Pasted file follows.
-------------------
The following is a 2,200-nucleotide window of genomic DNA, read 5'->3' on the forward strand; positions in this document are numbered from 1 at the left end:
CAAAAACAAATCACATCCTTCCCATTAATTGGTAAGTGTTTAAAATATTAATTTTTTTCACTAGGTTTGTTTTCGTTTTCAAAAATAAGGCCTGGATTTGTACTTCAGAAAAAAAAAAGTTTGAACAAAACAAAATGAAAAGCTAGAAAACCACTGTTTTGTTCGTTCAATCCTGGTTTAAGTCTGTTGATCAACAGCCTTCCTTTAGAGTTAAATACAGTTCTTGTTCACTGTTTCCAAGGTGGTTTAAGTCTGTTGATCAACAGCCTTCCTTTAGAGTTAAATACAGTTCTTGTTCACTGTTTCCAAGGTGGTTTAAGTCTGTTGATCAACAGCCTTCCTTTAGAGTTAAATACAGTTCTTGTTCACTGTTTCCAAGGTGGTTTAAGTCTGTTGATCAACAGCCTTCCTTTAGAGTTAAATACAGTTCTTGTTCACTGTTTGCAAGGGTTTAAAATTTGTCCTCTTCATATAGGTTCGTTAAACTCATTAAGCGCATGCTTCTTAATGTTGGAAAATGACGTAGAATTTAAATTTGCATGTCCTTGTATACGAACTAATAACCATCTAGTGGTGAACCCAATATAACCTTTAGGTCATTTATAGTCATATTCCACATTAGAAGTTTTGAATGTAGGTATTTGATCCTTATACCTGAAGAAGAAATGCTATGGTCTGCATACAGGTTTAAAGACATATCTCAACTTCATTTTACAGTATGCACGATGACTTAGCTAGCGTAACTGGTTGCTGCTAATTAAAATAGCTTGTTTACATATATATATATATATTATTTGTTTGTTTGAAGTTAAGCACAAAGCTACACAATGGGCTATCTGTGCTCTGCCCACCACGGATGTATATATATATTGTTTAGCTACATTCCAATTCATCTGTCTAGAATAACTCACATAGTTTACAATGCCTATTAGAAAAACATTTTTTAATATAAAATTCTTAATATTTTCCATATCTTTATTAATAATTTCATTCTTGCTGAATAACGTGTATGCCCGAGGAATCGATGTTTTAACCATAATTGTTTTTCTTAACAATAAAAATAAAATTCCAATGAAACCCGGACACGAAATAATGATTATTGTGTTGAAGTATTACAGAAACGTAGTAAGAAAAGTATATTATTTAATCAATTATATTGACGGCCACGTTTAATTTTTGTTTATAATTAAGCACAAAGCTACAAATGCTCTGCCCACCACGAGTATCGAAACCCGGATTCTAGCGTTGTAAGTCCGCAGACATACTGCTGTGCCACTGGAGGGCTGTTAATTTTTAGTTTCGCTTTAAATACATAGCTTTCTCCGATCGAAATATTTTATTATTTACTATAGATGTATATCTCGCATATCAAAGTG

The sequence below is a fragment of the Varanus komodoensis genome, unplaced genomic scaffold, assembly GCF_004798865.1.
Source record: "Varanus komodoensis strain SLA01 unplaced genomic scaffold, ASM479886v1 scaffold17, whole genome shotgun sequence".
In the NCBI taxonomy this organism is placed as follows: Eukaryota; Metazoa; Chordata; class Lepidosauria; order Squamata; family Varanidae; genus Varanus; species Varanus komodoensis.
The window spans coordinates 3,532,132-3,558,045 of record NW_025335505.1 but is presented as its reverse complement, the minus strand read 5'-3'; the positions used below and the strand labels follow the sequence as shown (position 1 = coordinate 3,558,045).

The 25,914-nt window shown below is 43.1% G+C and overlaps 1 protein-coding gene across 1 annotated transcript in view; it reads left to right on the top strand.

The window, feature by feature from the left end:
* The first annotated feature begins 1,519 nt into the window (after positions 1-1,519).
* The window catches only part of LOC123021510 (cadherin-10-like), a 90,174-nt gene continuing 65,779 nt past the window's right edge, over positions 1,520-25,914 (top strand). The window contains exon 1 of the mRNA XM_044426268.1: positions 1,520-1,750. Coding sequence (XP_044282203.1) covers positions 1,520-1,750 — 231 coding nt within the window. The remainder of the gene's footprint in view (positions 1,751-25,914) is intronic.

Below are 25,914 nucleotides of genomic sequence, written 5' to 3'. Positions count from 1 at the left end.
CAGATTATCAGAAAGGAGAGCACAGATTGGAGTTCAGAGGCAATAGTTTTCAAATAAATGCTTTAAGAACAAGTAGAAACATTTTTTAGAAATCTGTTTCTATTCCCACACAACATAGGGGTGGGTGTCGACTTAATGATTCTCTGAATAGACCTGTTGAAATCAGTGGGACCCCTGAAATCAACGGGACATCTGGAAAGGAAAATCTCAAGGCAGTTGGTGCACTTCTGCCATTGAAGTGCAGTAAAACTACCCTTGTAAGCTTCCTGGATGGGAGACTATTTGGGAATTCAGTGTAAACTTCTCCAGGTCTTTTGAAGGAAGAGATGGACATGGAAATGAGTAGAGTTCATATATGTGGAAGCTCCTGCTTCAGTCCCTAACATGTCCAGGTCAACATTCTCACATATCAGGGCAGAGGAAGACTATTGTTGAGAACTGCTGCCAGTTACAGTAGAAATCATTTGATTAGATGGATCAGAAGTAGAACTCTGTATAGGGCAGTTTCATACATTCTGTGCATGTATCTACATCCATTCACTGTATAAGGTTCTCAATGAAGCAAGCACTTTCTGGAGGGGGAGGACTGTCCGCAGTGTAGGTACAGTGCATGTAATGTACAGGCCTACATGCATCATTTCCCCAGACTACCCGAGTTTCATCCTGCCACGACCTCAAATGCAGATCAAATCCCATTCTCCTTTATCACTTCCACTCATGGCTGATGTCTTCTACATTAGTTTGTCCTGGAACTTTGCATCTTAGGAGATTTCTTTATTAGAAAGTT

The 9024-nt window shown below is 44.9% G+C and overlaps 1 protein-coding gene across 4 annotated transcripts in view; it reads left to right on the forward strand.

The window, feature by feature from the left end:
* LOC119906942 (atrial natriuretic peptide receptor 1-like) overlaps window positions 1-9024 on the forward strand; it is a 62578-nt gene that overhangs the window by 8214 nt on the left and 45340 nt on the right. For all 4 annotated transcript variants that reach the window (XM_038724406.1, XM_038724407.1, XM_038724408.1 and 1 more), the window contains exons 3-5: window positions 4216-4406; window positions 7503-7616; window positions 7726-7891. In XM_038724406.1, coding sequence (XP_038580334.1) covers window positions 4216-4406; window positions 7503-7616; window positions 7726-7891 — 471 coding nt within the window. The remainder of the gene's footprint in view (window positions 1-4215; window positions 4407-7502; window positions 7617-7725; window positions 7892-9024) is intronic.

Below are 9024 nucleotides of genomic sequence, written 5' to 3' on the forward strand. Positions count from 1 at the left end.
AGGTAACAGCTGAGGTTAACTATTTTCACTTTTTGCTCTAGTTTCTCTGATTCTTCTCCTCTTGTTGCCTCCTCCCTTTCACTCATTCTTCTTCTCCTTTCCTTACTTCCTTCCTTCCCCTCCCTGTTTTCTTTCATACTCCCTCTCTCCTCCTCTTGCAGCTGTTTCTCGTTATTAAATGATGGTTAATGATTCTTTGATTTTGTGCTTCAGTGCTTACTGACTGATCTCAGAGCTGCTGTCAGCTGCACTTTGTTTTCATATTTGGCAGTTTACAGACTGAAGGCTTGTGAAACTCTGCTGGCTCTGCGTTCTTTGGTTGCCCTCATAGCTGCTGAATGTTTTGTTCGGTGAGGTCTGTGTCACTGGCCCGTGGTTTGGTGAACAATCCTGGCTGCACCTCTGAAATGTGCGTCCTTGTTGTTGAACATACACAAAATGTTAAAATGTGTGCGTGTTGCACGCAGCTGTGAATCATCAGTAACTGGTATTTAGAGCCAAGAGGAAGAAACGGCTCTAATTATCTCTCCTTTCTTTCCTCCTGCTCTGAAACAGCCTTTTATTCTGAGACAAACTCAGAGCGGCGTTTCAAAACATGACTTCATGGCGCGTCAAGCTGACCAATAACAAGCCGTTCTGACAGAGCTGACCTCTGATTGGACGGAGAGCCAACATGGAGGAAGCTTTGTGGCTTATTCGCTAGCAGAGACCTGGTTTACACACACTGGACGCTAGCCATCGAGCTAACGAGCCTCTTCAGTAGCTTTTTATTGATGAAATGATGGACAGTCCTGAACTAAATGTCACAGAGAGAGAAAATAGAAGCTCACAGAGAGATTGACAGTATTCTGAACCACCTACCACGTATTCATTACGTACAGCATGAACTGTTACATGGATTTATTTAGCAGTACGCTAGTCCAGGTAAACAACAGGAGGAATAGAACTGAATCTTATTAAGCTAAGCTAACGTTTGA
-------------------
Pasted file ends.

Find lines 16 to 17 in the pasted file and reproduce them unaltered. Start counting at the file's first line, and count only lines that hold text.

Below are 9024 nucleotides of genomic sequence, written 5' to 3' on the forward strand. Positions count from 1 at the left end.
AGGTAACAGCTGAGGTTAACTATTTTCACTTTTTGCTCTAGTTTCTCTGATTCTTCTCCTCTTGTTGCCTCCTCCCTTTCACTCATTCTTCTTCTCCTTTCCTTACTTCCTTCCTTCCCCTCCCTGTTTTCTTTCATACTCCCTCTCTCCTCCTCTTGCAGCTGTTTCTCGTTATTAAATGATGGTTAATGATTCTTTGATTTTGTGCTTCAGTGCTTACTGACTGATCTCAGAGCTGCTGTCAGCTGCACTTTGTTTTCATATTTGGCAGTTTACAGACTGAAGGCTTGTGAAACTCTGCTGGCTCTGCGTTCTTTGGTTGCCCTCATAGCTGCTGAATGTTTTGTTCGGTGAGGTCTGTGTCACTGGCCCGTGGTTTGGTGAACAATCCTGGCTGCACCTCTGAAATGTGCGTCCTTGTTGTTGAACATACACAAAATGTTAAAATGTGTGCGTGTTGCACGCAGCTGTGAATCATCAGTAACTGGTATTTAGAGCCAAGAGGAAGAAACGGCTCTAATTATCTCTCCTTTCTTTCCTCCTGCTCTGAAACAGCCTTTTATTCTGAGACAAACTCAGAGCGGCGTTTCAAAACATGACTTCATGGCGCGTCAAGCTGACCAATAACAAGCCGTTCTGACAGAGCTGACCTCTGATTGGACGGAGAGCCAACATGGAGGAAGCTTTGTGGCTTATTCGCTAGCAGAGACCTGGTTTACACACACTGGACGCTAGCCATCGAGCTAACGAGCCTCTTCAGTAGCTTTTTATTGATGAAATGATGGACAGTCCTGAACTAAATGTCACAGAGAGAGAAAATAGAAGCTCACAGAGAGATTGACAGTATTCTGAACCACCTACCACGTATTCATTACGTACAGCATGAACTGTTACATGGATTTATTTAGCAGTACGCTAGTCCAGGTAAACAACAGGAGGAATAGAACTGAATCTTATTAAGCTAAGCTAACGTTTGA